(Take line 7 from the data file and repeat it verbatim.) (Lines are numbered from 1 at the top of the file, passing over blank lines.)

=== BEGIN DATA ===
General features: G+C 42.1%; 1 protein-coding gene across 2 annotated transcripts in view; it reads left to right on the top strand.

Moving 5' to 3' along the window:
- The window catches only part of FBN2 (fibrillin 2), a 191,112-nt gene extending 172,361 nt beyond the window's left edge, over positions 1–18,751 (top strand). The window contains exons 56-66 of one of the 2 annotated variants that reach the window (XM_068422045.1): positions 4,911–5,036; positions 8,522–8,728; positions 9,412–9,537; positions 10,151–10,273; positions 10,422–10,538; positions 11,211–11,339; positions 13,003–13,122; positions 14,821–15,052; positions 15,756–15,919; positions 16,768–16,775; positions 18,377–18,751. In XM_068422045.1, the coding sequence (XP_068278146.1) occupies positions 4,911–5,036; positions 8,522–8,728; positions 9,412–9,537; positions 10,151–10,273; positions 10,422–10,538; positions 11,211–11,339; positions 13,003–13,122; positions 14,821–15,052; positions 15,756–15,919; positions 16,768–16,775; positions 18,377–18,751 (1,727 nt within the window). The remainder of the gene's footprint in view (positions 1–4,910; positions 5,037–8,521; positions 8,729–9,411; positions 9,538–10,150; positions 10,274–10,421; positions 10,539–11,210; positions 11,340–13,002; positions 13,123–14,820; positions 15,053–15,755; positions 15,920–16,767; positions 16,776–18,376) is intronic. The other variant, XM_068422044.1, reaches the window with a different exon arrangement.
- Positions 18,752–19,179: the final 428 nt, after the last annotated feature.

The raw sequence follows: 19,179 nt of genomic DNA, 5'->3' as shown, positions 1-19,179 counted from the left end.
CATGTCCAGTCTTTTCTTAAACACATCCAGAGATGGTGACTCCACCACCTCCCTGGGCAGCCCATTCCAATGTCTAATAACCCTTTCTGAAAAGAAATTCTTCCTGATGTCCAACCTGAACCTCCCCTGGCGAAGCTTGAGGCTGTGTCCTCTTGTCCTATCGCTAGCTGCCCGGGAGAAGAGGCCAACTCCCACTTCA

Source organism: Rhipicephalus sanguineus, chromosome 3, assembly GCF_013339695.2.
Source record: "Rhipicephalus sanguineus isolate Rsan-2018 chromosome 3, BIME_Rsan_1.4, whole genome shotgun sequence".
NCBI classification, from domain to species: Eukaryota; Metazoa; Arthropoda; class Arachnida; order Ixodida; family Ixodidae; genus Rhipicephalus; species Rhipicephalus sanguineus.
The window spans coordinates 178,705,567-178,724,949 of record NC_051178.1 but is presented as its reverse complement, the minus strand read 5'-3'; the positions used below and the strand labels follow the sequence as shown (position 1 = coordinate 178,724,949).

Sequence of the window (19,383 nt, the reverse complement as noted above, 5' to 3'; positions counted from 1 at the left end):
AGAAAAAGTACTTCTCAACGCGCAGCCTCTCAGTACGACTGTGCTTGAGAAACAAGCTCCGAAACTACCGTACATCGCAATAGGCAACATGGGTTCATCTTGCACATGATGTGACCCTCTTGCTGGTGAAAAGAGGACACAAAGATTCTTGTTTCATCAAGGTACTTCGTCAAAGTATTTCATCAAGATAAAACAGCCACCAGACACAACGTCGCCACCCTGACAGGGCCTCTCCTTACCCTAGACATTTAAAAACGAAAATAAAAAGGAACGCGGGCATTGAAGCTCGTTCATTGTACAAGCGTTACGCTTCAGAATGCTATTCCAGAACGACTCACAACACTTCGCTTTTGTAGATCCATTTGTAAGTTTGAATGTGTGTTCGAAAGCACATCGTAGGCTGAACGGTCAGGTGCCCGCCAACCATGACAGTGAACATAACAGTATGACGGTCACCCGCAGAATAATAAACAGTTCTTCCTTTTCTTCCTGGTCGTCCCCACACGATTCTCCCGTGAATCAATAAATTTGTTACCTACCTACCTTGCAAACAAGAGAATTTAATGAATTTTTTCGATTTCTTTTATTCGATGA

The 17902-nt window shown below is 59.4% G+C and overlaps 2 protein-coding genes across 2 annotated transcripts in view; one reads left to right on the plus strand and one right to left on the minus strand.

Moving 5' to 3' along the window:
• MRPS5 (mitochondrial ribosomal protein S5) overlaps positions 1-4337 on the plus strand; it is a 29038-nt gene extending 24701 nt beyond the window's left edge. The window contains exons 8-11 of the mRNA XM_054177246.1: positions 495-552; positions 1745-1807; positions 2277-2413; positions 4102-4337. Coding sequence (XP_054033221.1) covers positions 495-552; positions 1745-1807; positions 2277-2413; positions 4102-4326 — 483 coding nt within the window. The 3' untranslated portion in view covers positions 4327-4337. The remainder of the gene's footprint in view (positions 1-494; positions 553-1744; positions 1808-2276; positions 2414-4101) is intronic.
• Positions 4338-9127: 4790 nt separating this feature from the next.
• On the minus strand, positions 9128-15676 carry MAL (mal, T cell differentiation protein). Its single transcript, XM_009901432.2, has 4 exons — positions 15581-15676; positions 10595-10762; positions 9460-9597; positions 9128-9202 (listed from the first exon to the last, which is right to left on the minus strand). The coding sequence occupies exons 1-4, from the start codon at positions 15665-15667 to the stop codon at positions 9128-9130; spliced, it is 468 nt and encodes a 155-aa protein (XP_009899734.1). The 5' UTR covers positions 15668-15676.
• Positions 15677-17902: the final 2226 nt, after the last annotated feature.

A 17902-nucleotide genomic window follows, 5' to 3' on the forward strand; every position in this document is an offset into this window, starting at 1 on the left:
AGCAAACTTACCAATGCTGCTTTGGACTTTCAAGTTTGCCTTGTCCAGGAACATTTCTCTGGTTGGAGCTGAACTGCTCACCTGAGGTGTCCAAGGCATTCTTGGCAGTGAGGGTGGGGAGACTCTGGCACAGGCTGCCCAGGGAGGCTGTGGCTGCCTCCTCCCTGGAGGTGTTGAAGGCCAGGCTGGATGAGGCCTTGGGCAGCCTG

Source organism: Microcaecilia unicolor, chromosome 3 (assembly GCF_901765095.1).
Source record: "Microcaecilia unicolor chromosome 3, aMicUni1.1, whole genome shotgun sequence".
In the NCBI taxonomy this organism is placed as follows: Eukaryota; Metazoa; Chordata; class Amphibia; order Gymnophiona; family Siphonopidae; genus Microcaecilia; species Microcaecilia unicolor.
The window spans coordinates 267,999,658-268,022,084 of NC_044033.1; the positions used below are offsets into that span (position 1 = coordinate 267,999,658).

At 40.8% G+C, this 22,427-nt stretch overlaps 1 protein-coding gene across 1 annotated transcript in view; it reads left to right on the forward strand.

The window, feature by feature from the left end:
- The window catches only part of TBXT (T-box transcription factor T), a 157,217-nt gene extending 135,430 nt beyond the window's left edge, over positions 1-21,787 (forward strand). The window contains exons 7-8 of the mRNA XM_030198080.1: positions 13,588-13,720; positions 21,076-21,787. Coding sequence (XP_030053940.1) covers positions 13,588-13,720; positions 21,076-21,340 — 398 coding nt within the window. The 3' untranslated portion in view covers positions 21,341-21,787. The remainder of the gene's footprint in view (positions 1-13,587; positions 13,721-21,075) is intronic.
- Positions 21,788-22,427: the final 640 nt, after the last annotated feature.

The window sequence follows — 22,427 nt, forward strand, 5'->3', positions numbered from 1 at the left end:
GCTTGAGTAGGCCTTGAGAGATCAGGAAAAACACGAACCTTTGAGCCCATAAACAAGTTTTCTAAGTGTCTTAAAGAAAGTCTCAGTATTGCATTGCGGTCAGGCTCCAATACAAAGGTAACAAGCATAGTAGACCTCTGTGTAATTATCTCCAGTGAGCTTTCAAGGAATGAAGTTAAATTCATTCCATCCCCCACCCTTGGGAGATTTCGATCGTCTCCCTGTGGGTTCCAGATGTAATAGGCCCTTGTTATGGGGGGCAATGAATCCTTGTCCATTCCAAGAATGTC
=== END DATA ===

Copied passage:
Source organism: Rhipicephalus sanguineus, chromosome 3, assembly GCF_013339695.2.